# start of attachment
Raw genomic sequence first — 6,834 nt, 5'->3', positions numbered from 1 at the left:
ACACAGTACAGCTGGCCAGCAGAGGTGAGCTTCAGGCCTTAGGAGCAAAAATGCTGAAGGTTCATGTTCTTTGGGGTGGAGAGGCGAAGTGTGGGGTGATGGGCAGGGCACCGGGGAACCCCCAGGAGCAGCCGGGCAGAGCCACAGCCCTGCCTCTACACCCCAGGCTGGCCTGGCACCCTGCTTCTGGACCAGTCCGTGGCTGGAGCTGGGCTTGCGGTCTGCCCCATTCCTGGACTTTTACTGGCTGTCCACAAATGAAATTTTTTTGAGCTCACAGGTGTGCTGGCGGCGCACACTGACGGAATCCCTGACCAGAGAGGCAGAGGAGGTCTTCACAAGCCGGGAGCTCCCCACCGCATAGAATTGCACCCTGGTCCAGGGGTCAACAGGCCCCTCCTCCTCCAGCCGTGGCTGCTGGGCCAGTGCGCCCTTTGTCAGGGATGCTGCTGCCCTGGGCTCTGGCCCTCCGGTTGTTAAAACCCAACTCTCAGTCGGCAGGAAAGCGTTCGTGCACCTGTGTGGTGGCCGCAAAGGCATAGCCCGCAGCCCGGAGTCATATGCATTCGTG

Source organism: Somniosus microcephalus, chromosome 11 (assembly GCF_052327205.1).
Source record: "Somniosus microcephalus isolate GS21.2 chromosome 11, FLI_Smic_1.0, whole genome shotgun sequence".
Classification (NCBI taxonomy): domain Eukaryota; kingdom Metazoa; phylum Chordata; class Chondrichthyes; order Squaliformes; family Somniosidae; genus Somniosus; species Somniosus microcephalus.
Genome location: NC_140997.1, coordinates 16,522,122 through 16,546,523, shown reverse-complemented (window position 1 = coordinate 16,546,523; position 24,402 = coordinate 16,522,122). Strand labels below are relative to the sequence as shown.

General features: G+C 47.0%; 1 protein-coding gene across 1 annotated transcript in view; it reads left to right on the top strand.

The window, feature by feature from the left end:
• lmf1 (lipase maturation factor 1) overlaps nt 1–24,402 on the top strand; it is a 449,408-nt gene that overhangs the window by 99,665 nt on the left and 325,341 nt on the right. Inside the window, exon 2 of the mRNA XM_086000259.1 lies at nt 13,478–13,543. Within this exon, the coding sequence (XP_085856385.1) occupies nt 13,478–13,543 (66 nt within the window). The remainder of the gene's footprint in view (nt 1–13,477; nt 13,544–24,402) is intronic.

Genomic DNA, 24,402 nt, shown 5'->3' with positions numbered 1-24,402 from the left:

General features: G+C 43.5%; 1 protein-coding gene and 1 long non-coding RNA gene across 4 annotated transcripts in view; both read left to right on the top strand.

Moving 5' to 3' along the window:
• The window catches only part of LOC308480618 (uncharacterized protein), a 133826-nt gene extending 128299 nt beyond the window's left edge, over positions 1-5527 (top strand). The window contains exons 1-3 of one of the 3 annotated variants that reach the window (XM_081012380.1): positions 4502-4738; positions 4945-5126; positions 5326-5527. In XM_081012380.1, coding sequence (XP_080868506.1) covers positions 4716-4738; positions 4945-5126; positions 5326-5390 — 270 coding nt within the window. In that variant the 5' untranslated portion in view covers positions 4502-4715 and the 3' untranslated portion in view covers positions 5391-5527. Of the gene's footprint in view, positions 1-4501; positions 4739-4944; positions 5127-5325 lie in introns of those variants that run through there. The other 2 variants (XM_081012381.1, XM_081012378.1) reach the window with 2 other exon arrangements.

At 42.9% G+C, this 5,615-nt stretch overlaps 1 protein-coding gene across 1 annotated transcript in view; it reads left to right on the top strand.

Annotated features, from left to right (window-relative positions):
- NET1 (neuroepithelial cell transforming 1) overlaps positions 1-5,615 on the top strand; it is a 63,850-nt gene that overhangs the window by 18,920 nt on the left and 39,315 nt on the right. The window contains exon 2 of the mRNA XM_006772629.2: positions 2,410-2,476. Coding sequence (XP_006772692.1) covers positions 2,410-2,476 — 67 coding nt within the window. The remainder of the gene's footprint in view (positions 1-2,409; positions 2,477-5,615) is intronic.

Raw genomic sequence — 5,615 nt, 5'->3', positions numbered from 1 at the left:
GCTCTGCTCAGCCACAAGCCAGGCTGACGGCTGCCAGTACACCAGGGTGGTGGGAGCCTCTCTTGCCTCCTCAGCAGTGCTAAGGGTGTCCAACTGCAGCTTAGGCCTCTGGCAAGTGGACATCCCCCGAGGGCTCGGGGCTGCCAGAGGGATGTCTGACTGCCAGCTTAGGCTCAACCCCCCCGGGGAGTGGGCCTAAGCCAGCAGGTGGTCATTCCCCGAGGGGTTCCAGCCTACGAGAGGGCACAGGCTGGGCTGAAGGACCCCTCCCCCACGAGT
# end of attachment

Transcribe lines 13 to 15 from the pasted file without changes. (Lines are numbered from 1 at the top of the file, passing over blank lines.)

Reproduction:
• The window catches only part of LOC308480618 (uncharacterized protein), a 133826-nt gene extending 128299 nt beyond the window's left edge, over positions 1-5527 (top strand). The window contains exons 1-3 of one of the 3 annotated variants that reach the window (XM_081012380.1): positions 4502-4738; positions 4945-5126; positions 5326-5527. In XM_081012380.1, coding sequence (XP_080868506.1) covers positions 4716-4738; positions 4945-5126; positions 5326-5390 — 270 coding nt within the window. In that variant the 5' untranslated portion in view covers positions 4502-4715 and the 3' untranslated portion in view covers positions 5391-5527. Of the gene's footprint in view, positions 1-4501; positions 4739-4944; positions 5127-5325 lie in introns of those variants that run through there. The other 2 variants (XM_081012381.1, XM_081012378.1) reach the window with 2 other exon arrangements.

At 42.9% G+C, this 5,615-nt stretch overlaps 1 protein-coding gene across 1 annotated transcript in view; it reads left to right on the top strand.

Annotated features, from left to right (window-relative positions):